Students confront new major requirements

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When students met with their advisers last week to prepare for upcoming class registration, some learned of major curriculum changes that could impact their academic futures. 

Advising and curriculum changes differ by college. For example, the College of Communication uses faculty members as advisers and the College of Arts & Sciences has an additional advising center, located in Marquette Hall.

Mary Minson, director of the College of Arts & Sciences’s advising center, said she encourages students to utilize the advising center outside of the college’s mandatory advising with faculty members. She said she wants to get to know the students she works with in order to better their experience.

“I think it’s a whole process of getting to know the students,” Minson said.

Minson said students can come to the center for help with transitioning from high school to college, major advice and information on study abroad and tutoring programs.

The college curriculum can be changed by administrators and the board of undergraduate studies. Minson said the advising staff is notified of these changes in order to help the students, especially in planning out courses.

“A lot of the majors in communication have changed in the past two years,” Minson said. “The requirements have also changed.”

The curriculum often changes in all of Marquette’s colleges, but this year, the curriculum in the College of Communication has changed drastically.

Karen Slattery, associate professor and chair of journalism, helped in developing the new journalism curriculum, which focuses more on digital media.

“The faculty recognized that the field is changing dramatically and more and more news organizations are looking for students with multimedia experience,” Slattery said.

Slattery said recent graduates and Lori Bergen, dean of the College of Communication, advised the college to incorporate more multimedia in the classroom. Slattery has a broadcasting background and said the broadcasting and electronic communication major requirements have also changed.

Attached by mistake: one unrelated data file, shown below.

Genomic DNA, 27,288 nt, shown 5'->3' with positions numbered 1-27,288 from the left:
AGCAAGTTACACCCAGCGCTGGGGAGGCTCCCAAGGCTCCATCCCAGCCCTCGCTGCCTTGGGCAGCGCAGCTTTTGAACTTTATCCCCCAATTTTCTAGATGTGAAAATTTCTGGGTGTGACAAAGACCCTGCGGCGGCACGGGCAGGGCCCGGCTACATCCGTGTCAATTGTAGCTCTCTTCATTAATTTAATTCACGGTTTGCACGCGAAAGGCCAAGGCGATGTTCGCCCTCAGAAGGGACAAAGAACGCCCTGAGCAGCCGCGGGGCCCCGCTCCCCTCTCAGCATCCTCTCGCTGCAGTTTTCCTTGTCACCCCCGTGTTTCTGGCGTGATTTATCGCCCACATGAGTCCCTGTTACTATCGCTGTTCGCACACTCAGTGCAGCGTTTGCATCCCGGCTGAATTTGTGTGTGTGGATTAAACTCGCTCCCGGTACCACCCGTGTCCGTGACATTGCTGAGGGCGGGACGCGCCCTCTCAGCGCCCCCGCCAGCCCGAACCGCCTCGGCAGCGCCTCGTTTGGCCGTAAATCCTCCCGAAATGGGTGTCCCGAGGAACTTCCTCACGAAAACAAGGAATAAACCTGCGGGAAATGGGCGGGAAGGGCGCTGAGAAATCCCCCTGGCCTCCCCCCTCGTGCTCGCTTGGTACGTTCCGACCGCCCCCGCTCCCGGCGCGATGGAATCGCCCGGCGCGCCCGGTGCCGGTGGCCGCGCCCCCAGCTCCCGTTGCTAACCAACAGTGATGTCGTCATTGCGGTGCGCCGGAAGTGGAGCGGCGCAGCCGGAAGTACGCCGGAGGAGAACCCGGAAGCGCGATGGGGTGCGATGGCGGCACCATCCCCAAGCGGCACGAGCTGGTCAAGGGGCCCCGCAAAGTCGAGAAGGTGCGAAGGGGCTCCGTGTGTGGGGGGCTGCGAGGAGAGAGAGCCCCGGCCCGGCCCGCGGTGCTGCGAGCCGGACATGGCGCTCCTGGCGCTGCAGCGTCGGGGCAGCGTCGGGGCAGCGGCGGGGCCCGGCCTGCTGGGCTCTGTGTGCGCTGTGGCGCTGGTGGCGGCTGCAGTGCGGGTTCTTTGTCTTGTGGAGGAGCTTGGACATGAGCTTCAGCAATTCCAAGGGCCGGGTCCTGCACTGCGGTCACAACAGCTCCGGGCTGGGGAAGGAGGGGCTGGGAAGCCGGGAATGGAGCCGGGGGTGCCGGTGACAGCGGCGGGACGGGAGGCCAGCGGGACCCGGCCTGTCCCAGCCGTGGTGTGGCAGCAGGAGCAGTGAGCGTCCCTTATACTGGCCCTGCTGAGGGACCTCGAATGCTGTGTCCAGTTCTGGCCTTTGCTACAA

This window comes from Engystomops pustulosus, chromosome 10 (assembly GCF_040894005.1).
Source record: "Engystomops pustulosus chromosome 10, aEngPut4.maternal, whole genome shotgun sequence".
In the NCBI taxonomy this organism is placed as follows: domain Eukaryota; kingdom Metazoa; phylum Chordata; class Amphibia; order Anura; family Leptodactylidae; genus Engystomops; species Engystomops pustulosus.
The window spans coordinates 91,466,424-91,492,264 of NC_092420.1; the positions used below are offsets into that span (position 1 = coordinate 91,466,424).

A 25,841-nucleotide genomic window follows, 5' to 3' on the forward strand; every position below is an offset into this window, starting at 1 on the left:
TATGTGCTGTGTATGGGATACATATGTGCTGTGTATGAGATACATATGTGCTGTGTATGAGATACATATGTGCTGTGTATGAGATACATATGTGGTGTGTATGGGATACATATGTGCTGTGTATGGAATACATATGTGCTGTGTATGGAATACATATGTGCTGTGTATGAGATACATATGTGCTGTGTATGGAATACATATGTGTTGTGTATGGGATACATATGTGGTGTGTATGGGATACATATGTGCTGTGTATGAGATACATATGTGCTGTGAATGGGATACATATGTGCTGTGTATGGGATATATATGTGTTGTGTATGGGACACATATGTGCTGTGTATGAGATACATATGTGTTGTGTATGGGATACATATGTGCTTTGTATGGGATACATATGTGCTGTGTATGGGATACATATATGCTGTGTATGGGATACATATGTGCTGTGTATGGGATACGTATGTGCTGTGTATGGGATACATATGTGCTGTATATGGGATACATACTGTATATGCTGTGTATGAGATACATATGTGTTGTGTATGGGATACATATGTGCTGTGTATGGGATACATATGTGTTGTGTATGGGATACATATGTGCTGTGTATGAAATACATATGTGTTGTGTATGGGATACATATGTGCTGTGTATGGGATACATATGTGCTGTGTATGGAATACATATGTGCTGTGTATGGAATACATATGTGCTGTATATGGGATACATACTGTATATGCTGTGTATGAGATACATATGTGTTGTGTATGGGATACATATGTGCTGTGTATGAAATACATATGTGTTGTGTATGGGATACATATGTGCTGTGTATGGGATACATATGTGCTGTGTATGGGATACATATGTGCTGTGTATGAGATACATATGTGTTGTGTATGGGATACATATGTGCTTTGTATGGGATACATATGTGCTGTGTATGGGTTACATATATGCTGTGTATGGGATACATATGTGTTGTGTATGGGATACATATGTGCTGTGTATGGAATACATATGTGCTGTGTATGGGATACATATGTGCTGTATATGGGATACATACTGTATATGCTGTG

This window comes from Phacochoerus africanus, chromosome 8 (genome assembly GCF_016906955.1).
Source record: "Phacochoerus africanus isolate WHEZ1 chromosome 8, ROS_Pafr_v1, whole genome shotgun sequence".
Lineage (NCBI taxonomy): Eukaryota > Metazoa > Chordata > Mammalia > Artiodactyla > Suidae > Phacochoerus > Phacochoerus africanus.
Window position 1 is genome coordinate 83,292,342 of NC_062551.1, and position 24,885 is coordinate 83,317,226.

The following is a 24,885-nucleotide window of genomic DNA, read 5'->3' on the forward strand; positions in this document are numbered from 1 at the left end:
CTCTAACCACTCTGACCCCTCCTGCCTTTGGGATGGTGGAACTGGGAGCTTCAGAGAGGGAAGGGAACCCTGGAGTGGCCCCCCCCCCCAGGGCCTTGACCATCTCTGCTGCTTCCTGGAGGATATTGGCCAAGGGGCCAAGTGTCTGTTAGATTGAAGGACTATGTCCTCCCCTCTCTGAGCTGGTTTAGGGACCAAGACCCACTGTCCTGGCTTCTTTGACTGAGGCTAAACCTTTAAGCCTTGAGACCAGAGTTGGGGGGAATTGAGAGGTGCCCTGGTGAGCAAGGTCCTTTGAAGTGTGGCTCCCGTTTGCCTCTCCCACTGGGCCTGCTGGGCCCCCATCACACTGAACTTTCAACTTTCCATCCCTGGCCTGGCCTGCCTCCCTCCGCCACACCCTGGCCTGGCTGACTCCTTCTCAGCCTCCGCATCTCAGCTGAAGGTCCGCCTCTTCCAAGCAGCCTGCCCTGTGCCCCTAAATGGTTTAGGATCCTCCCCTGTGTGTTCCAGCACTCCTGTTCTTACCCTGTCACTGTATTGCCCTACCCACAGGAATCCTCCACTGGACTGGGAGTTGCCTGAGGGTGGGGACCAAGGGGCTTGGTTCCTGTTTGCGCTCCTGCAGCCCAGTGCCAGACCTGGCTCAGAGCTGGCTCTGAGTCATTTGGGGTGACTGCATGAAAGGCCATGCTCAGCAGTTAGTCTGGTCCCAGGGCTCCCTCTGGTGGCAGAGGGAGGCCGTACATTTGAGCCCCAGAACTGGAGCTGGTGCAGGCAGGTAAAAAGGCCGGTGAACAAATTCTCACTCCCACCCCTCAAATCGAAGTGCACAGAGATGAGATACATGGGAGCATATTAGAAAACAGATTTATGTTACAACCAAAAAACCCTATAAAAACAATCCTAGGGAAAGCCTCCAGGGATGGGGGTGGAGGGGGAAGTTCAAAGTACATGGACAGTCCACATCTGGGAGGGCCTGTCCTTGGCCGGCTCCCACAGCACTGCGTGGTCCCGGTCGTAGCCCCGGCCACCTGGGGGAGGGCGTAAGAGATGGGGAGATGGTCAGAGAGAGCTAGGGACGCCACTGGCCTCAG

She said the curriculum now allows for students to take more electives with multimedia, but writing intensive courses will still be offered. Students will take about the same number of courses, but more of the electives will have a multimedia twist.

Slattery said advising will be critical in registering for classes because students need to plan their classes in accordance with these changes.

“I wouldn’t try to go through advising on my own,” she said. “You need to work very closely with your adviser to make sure you are walked through the whole process.”

Herbert Lowe, journalism professional in residence, assisted in creating a website illustrating the curriculum changes, including a description of the classes.

Slattery and Lowe presented the website and curriculum changes to one of Lowe’s digital journalism classes. Students voiced concerns and gave input on the program’s future development.

Carolyn Portner, a sophomore in the College of Communication and a broadcasting and electronic communication major, said she likes having faculty as her advisers for the college, without having a separate center.

“I kind of think it makes it more personal because my advisers are my teachers,” Portner said.

But Portner said she has been trying to coordinate her classes to fit in a double major and graduate on time, something she said might not be able to do if the curriculum keeps changing.

Although the changes pose planning problems, Portner said she is glad the college focuses on new technology and changes in the industry. She said she has already had a lot of help in using social media professionally to help her major.

“The resources and classes we have help us keep up with the changes in technology,” Portner said.

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